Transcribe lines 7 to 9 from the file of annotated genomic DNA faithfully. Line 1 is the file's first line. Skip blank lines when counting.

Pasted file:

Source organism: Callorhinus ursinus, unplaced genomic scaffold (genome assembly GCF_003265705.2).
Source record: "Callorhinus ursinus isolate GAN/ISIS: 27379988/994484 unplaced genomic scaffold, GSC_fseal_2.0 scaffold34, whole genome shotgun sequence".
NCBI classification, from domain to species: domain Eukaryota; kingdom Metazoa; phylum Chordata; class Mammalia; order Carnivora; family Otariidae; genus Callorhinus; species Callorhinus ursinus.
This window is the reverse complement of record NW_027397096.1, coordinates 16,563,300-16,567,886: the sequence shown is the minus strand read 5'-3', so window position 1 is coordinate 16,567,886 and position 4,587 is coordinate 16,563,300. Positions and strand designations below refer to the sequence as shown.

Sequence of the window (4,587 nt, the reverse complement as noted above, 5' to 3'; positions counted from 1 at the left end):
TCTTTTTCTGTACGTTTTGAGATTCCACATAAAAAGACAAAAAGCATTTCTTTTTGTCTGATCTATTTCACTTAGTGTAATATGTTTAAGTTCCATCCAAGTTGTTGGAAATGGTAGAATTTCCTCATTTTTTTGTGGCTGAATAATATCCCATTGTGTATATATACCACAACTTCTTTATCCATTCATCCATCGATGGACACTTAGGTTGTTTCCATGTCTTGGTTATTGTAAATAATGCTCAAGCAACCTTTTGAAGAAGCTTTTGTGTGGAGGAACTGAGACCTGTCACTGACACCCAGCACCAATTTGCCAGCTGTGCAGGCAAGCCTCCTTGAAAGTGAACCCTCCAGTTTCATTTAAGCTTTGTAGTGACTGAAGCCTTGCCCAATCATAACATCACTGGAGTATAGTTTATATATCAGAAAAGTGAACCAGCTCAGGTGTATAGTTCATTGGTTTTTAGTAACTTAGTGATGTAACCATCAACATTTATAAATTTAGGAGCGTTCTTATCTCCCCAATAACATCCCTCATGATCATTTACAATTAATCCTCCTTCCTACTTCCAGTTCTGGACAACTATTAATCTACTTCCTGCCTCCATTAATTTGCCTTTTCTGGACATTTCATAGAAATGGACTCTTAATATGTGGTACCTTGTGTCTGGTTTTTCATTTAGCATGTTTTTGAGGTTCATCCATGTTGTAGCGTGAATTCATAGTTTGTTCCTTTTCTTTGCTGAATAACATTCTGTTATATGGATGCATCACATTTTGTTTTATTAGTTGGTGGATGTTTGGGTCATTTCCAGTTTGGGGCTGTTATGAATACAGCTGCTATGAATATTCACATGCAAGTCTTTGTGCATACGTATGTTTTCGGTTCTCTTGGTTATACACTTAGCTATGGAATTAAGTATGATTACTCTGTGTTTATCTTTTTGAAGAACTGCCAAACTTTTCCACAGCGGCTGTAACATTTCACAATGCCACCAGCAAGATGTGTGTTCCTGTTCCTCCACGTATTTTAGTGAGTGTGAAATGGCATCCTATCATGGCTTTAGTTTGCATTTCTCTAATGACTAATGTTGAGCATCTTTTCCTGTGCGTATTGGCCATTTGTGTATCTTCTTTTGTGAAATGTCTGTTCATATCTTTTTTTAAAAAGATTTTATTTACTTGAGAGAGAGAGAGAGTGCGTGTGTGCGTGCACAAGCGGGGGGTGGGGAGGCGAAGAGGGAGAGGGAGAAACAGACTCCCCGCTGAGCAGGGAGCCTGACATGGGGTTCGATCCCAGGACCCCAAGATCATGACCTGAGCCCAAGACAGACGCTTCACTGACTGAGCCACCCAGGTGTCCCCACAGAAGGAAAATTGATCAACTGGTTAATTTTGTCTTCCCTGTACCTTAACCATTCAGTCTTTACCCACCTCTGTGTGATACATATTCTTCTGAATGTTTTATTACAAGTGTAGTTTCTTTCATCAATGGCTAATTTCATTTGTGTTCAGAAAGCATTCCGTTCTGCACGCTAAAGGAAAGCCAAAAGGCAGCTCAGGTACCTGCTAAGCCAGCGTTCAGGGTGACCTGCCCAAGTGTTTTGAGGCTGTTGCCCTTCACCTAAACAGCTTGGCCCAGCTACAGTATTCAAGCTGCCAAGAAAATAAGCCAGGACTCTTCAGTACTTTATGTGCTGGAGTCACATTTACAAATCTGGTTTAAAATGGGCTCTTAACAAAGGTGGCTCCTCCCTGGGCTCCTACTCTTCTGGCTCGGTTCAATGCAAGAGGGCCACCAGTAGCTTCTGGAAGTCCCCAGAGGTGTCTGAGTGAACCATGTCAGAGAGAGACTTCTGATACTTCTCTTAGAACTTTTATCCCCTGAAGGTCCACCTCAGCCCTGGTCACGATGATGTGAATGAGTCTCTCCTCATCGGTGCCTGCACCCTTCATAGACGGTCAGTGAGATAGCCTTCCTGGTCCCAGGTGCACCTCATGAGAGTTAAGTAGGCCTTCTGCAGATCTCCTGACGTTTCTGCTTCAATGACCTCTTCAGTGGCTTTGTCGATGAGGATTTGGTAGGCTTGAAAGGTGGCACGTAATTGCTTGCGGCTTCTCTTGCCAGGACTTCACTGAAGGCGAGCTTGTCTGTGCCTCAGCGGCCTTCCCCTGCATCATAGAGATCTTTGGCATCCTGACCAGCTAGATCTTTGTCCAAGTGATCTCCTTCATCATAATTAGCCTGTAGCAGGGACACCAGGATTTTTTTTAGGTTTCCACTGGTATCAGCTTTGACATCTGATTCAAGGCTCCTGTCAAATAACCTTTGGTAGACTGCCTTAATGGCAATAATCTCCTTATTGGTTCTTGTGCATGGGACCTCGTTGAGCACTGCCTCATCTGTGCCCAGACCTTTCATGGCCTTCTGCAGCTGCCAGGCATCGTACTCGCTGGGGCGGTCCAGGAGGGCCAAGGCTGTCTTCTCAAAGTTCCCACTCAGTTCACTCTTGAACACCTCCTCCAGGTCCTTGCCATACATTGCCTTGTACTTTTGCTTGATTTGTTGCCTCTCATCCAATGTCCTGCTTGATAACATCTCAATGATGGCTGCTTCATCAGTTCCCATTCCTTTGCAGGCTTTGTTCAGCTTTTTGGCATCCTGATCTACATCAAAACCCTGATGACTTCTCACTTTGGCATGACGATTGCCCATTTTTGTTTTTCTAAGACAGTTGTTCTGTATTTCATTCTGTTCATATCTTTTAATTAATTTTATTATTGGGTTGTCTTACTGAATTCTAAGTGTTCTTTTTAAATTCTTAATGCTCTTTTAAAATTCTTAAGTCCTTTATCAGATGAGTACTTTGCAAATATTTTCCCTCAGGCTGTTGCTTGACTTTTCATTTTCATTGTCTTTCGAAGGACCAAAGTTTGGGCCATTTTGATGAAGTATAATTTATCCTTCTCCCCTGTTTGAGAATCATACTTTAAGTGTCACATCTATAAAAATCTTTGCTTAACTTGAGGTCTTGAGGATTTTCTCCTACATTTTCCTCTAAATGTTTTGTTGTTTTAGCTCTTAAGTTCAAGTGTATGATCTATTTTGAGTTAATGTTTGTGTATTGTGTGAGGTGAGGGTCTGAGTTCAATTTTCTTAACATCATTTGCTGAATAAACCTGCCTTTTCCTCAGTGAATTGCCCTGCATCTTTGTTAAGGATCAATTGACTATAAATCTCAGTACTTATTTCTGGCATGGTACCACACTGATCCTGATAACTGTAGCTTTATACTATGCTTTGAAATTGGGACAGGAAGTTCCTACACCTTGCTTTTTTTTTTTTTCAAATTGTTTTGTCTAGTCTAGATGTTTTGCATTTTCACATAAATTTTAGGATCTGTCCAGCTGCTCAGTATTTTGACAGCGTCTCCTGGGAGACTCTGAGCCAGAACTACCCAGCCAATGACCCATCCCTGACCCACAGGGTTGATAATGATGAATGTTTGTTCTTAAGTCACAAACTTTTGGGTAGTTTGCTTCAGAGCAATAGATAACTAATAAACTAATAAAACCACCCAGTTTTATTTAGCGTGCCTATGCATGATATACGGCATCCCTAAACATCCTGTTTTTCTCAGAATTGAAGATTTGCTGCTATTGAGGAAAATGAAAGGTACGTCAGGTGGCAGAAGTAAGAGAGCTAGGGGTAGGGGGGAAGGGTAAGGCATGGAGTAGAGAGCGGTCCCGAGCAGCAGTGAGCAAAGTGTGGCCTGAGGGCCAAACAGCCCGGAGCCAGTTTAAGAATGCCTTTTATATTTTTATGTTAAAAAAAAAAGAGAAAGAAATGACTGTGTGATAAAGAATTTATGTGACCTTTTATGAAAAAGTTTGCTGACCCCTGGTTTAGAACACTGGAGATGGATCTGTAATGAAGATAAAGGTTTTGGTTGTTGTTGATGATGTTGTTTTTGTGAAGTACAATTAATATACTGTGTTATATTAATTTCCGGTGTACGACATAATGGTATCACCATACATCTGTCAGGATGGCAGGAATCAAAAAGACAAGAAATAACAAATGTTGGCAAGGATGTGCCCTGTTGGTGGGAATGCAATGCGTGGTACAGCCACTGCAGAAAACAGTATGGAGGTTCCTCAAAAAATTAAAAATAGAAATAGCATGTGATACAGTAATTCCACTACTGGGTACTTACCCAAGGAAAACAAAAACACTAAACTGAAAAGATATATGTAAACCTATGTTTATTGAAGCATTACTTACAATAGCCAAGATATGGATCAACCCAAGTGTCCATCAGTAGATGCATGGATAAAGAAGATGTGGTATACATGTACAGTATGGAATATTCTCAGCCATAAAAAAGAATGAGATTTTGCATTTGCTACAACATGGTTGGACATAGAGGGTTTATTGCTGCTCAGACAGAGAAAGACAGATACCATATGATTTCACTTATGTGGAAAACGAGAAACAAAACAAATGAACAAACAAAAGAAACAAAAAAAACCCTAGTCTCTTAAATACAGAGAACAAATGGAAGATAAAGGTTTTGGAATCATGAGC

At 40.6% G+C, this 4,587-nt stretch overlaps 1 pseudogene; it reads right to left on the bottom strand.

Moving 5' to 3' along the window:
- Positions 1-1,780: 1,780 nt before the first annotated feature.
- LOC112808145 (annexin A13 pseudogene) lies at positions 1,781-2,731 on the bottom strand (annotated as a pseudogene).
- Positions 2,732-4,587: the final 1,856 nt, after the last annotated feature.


At 40.6% G+C, this 4,587-nt stretch overlaps 1 pseudogene; it reads right to left on the bottom strand.

Moving 5' to 3' along the window:
- Positions 1-1,780: 1,780 nt before the first annotated feature.